century AD, they found a Celtic tribe whose name they recorded as the Votadini. Up until the reign of King David I in the early 12th
century, the region was ruled by a succession of tribal chiefs, and it wasn’t until the middle of the 14th
century, that Edinburgh was described as the capital of the country by the French chronicler Jean Froissart. In 1603, King James VI of Scotland succeeded to the English throne as James I, following the death of Elizabeth I and uniting the two countries, though Scotland remained in all other respects, a separate kingdom.
In the 17th
century, Edinburgh's boundaries were still defined by the city's defensive town walls, and as a result, the city's growing population was accommodated by increasing the height of the houses. Buildings of 11 stories or more were common, and have been described as forerunners of the modern-day skyscrapers.Most of these old structures were replaced by the predominantly Victorian buildings seen in today's Old Town. By the first half of the 18th
century, Edinburgh was described as one of Europe's most densely populated, overcrowded and unsanitary towns. Visitors were struck by the fact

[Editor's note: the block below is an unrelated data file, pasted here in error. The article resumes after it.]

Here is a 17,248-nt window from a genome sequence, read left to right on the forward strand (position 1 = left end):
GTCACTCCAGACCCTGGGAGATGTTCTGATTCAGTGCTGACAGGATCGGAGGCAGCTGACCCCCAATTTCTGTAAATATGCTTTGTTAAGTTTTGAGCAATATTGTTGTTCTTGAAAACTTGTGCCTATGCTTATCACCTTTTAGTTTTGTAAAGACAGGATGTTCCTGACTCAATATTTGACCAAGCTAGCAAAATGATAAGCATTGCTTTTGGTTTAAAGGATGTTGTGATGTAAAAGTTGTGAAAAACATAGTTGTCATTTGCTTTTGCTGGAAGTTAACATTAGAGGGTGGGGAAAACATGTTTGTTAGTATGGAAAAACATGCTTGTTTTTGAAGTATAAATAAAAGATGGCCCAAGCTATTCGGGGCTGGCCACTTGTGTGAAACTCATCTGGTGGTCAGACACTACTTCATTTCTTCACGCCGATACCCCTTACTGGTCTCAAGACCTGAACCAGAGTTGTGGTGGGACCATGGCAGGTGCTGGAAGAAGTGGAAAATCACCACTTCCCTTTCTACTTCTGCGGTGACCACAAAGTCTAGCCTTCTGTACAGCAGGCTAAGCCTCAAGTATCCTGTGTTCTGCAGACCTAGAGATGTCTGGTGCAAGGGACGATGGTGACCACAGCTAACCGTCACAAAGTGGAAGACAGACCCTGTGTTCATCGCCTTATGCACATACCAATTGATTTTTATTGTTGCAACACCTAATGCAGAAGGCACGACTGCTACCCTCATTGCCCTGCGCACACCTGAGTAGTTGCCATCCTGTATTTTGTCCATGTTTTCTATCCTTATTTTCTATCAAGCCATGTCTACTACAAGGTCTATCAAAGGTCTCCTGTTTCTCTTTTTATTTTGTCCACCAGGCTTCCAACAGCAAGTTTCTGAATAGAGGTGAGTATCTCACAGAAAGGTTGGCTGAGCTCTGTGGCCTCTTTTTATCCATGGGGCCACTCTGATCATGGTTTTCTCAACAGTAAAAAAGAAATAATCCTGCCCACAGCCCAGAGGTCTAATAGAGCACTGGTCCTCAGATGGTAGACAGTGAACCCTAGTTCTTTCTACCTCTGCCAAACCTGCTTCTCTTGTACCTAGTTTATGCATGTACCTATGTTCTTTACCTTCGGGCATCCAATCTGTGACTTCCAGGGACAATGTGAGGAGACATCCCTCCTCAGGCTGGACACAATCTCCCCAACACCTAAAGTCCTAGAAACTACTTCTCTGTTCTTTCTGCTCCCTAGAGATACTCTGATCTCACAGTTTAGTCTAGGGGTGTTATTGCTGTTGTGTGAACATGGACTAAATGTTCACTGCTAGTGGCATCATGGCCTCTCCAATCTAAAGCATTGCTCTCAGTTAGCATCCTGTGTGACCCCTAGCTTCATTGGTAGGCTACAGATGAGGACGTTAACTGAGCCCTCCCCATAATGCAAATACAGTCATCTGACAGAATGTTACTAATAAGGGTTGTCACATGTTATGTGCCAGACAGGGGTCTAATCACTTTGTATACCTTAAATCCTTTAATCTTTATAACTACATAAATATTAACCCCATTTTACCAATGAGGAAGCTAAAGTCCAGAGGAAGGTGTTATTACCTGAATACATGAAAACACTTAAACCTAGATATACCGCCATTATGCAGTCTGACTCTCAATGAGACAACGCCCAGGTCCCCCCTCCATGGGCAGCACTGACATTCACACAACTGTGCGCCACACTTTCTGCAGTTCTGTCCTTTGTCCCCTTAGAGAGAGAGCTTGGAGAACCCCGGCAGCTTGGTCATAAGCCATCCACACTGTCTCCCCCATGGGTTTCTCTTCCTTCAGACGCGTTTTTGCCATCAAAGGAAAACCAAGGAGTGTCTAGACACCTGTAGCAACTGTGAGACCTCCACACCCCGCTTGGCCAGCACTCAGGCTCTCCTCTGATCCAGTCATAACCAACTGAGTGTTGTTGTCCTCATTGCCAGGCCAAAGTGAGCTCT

that the various social classes shared the same urban space, even inhabiting the same tenement buildings, with shopkeepers and tradesmen tending to occupy the cheaper-to-rent cellars and garrets, while the more well-to-do professional classes occupied the more expensive middle levels. During the Jacobite rising of 1745, Edinburgh was briefly occupied by the Jacobite "Highland Army" before its march into England. After its eventual defeat at Culloden Moor, there followed a period of reprisals and pacification, largely directed at the rebellious clans.
Other than Old Town, my next favorite part of Edinburgh is undoubtedly Grassmarket. This area, located near Edinburgh Castle, is full of history and character and oh yes, lots of pubs! If you need a hearty meal and a cool pint, then head over here where you’ll find plenty of choices. While here, learn some of the crazy stories about why these pubs got these names, including the tale of “Half-Hangit” Maggie. It was the first Scottish pub I visited on my prior trip